The United States Trustee is the other trustee—not the Chapter 7 or 13 one you see but rather one who works in the background of your case.
Who the U.S. Trustee is Not
If you are about thinking about filing, or have already filed, a Chapter 7 “straight bankruptcy” case, or a Chapter 13 “adjustment of debts” one, you’ve likely heard who your bankruptcy trustee is what he or she does. In a Chapter 7 case, your trustee reviews your documents filed at the bankruptcy court, and talks with you for a few minutes at the “meeting of creditors.” This trustee’s primary role is to determine if you own anything that is not “exempt” that you have to turn over to your creditors. In a Chapter 13 case, your trustee determines whether the payment plan we propose meets legal requirements, works with us to make any changes, and when necessary formally objects to the plan. Once a plan is approved by the bankruptcy judge, you send your monthly plan payments to this trustee, who then distributes them to your creditors as laid out in the plan.
Part of the U.S. Dept. of Justice
But the United States Trustee has an altogether different role. This special kind of trustee works mostly in the background, although occasionally can cause you problems. So it’s important knowing his or her role.
The U. S. Trustee (UST) is part of the United States Department of Justice, and has two primary roles. It:
1) helps the Bankruptcy Court administer bankruptcy cases, and
2) enforces bankruptcy law.
In its administrative role, the UST appoints and supervises the Chapter 7 “panel trustees” (usually a number of them in each jurisdiction) and the Chapter 13 trustees (usually one or two “standing trustees). The UST oversees bankruptcy cases for administrative efficiency, and reviews and can object to fees charged by attorneys and other professionals. In Chapter 11 business reorganizations the UST has a much more active administrative role.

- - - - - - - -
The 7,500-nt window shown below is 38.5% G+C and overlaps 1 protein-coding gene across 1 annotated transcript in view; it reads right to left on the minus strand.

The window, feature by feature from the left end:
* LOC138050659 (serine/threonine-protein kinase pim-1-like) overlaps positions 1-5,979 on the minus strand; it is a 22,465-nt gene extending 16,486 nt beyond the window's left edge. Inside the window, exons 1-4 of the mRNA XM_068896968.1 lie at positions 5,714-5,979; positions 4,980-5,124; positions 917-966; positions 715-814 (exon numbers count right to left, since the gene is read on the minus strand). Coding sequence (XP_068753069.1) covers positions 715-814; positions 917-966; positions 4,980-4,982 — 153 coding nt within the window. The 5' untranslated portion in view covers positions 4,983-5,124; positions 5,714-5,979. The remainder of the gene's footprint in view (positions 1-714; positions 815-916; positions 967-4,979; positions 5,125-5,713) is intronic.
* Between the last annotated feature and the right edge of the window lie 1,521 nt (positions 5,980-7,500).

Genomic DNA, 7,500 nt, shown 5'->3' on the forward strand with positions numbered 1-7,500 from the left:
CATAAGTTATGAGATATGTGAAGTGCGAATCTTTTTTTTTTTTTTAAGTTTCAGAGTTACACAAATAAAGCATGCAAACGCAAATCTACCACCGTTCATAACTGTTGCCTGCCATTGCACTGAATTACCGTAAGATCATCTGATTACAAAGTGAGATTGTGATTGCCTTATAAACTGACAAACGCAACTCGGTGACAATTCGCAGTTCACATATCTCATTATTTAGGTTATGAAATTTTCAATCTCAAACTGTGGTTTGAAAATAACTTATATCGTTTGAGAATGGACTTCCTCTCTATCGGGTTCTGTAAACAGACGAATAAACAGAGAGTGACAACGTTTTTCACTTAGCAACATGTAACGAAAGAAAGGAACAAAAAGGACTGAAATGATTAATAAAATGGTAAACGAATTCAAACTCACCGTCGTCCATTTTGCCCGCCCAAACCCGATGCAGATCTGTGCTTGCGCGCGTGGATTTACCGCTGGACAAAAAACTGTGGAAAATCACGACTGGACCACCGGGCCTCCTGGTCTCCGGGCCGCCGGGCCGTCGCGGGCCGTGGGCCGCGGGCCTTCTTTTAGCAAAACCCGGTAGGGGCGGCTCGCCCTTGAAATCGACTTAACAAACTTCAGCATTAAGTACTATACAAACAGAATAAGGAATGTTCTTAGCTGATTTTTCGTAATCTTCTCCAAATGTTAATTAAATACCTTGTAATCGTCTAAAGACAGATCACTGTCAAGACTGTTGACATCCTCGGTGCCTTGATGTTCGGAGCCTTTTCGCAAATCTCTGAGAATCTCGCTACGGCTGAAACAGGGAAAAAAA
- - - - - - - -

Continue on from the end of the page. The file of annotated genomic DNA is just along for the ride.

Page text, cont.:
In its enforcement role, in the relatively few cases that the UST gets noticeably involved, he or she tends to do so in one of two ways:
1) In a Chapter 7 case, object to you being eligible based on your income and allowed expenses, and potentially other factors; the UST could try to either “dismiss” (throw out) or “convert” your case into a Chapter 13 one.
2) In any kind of case, accuse you of presenting inaccurate information on your bankruptcy documents or while under oath during your hearing with the Chapter 7 or 13 trustee.
Avoid Running Afoul of the U.S. Trustee
Most of the time steering clear of the UST’s enforcement arm is not difficult. Just do the following:
As for preventing your Chapter 7 case from being challenged as not being eligible for Chapter 7, this is mostly a matter of meeting the “means test,” a potentially complex set of income and expense disclosures. Avoid this kind of challenge by working closely with your attorney before your case is filed to make sure the detailed means test information is presented accurately, and that you clearly meet this test.
As for avoiding allegations of inaccuracy or incompleteness, again it’s mostly a matter of appropriate preparation. Be sure you understand the questions asked of you by your attorney and/or his or her staff, or that are on any forms you fill out. When in doubt, always ask for clarification. Diligently provide your attorney with the paperwork and information needed so that all of the documents filed at the Bankruptcy Court are accurate and complete.
If You Hear from the U.S. Trustee
If after all this you and your attorney still hear from the UST, most of the time the issue raised can be resolved favorably. It’s crucial to address and respond quickly to any contact from the UST. Besides simply being courteous, you gain credibility by being cooperative. Be aware also that the UST must do his or her work within the constraints of some quick legal deadlines, and so will be compelled to get aggressive quickly if you and your attorney don’t respond right away
You and your attorney both want your bankruptcy case to go as smoothly as possible. The best way to do that is to be honest and thorough with your attorney as your bankruptcy papers are prepared. And then in the unusual event that you hear from the UST during your case, don’t panic and avoid the matter, but rather immediately contact your attorney so that it can be addressed and resolved quickly.